In my book Libertarianism: A Primer, I have a chapter of pop public choice called “What Big Government Is All About.” The Metropolitan Washington Airports Authority isn’t really big government, just a local D.C.-Virginia-Maryland authority to run a couple of airports. But it demonstrates some of the problems you can expect from economic entities that don’t face a market test. Here’s how the Washington Post story today begins:
Meet the Kulle family: mom Helen, daughter Ann Kulle‐Helms, son‐in‐law Douglas Helms, son Albert, daughter‐in‐law Michele Kulle and Michele’s brother, Jeffrey Thacker.
They all worked for the Metropolitan Washington Airports Authority. All at the same time.
And what about Dad, I wonder. No job for Dad?
Anyway, officers of the agency don’t seem perturbed by the story.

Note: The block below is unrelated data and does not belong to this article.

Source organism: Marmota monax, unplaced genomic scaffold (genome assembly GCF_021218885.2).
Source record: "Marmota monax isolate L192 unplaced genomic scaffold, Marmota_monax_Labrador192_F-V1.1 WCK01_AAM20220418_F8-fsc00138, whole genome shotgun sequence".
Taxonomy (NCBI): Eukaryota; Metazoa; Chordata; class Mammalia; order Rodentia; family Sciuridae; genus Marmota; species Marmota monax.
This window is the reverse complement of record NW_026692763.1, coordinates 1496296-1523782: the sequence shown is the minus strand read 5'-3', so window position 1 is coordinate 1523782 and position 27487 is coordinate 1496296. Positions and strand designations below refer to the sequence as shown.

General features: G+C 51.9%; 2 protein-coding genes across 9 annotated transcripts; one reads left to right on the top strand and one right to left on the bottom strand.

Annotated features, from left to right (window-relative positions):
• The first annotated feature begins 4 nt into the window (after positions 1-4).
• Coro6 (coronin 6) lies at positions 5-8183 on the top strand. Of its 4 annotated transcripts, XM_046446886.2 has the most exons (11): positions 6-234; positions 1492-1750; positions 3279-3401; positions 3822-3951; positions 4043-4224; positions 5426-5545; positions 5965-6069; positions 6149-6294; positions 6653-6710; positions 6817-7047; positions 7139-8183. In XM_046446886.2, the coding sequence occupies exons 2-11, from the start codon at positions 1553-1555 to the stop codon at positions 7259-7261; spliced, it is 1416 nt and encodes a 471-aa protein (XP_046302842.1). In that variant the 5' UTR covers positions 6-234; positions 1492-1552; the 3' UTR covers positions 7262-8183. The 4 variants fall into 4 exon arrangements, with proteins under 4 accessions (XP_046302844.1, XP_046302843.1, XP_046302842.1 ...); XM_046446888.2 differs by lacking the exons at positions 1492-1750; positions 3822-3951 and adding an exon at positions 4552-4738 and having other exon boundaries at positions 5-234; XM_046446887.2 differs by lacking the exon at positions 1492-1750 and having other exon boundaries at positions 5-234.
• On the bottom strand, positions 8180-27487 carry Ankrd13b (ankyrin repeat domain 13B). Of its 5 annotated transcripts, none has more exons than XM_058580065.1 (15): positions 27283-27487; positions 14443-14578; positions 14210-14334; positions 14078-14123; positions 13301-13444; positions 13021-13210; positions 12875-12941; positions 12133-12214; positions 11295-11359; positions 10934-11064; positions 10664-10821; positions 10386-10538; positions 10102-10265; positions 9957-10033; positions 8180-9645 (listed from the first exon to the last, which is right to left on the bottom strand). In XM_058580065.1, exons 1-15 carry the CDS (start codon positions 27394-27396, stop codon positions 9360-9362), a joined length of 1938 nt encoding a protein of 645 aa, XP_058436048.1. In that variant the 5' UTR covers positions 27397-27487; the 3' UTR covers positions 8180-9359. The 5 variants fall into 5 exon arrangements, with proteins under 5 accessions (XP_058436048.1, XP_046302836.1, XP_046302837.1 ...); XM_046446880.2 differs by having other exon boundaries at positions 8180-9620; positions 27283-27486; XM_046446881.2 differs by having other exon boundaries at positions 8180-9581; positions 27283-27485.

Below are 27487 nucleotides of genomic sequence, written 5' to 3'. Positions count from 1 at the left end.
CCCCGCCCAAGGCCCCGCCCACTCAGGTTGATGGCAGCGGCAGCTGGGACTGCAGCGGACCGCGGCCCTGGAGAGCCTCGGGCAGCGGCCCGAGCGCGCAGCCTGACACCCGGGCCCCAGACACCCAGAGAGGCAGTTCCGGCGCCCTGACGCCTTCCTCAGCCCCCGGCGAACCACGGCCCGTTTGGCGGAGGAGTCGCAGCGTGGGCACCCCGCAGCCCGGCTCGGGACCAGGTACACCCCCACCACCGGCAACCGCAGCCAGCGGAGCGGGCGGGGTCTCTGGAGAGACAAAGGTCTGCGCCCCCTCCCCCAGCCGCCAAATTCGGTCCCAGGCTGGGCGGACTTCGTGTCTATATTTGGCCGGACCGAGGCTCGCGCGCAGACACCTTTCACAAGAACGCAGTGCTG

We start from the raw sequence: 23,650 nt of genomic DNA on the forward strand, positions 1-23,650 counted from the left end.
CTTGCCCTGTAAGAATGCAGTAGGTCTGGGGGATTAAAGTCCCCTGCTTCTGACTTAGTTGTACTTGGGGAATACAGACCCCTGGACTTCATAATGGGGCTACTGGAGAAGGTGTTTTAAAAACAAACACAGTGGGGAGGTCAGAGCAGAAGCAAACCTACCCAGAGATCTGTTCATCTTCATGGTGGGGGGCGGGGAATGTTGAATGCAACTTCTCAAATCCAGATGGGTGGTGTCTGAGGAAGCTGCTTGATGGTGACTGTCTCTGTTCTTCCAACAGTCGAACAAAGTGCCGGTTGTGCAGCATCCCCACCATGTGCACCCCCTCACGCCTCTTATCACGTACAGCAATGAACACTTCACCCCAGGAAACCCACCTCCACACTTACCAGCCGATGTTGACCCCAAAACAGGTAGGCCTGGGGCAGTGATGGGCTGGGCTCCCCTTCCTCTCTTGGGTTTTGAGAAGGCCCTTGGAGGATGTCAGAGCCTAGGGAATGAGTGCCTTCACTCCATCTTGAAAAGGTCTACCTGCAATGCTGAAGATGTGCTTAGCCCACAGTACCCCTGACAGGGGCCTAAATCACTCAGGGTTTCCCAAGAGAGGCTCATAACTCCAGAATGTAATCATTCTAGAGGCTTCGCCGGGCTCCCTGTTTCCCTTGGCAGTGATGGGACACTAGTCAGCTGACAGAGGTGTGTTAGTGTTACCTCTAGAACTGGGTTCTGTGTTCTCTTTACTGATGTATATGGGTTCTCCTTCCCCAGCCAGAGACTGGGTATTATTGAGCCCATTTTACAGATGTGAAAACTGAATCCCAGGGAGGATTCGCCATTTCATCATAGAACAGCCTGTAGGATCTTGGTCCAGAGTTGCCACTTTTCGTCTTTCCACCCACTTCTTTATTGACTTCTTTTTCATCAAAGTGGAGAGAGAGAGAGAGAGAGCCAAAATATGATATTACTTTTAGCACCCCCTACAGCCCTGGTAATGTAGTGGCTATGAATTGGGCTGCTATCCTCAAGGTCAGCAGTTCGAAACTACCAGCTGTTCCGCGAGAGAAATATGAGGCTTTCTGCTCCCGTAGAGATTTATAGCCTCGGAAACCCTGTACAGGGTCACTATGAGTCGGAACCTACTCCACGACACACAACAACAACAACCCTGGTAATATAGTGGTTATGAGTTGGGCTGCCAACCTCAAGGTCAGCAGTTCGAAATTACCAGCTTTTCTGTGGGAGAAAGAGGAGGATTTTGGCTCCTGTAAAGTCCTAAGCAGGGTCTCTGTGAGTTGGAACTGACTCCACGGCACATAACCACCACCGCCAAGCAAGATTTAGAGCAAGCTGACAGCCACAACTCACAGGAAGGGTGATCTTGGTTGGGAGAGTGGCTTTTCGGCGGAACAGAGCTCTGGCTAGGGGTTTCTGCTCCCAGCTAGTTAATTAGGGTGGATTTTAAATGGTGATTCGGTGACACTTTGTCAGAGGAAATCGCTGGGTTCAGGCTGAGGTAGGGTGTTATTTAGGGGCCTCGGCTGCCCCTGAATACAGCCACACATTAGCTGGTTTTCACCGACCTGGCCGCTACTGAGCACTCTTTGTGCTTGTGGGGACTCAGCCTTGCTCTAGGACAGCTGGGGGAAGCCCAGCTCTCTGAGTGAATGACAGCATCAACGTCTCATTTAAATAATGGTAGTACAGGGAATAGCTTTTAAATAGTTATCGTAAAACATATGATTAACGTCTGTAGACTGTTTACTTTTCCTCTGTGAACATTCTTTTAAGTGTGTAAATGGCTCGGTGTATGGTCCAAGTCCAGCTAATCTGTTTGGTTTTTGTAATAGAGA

“There were no clear‐cut guidelines,” said MWAA board member H.R. Crawford, who will leave the board next month when his term expires.
Crawford, who has had at least three relatives, including a daughter‐in‐law, work at the agency, said family members are employed frequently, particularly among board members.
“If you ask a third of those folks, their relatives work there,” he said. “I never thought that we were doing anything wrong.”…
“This is a government town and an agency town,” Crawford said. “If there’s a possibility that you can hire a relative . . . it was the norm.”…
“This is not a patronage mill,” said Davis, whose daughter worked in the fire department for two months in 2011. “Dozens of employees’ kids worked there.”
At this point the response of good‐government liberals is always: Pass an ethics law. Yeah, that ought to work.
MWAA’s ethics code prohibits employees from hiring, supervising or working with relatives. They also cannot supervise family members — directly or indirectly — or “have influence over their work.”